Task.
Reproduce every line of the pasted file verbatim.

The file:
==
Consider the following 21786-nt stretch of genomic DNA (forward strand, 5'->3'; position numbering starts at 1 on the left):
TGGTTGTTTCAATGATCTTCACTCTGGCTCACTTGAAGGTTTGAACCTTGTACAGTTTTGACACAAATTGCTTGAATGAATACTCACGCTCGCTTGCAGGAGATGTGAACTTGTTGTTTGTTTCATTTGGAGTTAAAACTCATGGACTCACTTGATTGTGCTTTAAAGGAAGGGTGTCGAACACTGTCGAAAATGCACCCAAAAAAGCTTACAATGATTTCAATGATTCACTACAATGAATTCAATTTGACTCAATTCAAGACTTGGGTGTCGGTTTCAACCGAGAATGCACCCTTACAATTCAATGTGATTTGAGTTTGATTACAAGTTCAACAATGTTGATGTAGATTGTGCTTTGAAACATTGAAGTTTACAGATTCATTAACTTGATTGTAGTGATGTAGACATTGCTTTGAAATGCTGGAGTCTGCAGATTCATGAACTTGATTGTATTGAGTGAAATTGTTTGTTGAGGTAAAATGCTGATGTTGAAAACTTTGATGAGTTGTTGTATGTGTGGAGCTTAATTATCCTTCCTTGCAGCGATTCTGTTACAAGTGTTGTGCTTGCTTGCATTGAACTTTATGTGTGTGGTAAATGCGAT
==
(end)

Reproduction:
Consider the following 21786-nt stretch of genomic DNA (forward strand, 5'->3'; position numbering starts at 1 on the left):
TGGTTGTTTCAATGATCTTCACTCTGGCTCACTTGAAGGTTTGAACCTTGTACAGTTTTGACACAAATTGCTTGAATGAATACTCACGCTCGCTTGCAGGAGATGTGAACTTGTTGTTTGTTTCATTTGGAGTTAAAACTCATGGACTCACTTGATTGTGCTTTAAAGGAAGGGTGTCGAACACTGTCGAAAATGCACCCAAAAAAGCTTACAATGATTTCAATGATTCACTACAATGAATTCAATTTGACTCAATTCAAGACTTGGGTGTCGGTTTCAACCGAGAATGCACCCTTACAATTCAATGTGATTTGAGTTTGATTACAAGTTCAACAATGTTGATGTAGATTGTGCTTTGAAACATTGAAGTTTACAGATTCATTAACTTGATTGTAGTGATGTAGACATTGCTTTGAAATGCTGGAGTCTGCAGATTCATGAACTTGATTGTATTGAGTGAAATTGTTTGTTGAGGTAAAATGCTGATGTTGAAAACTTTGATGAGTTGTTGTATGTGTGGAGCTTAATTATCCTTCCTTGCAGCGATTCTGTTACAAGTGTTGTGCTTGCTTGCATTGAACTTTATGTGTGTGGTAAATGCGAT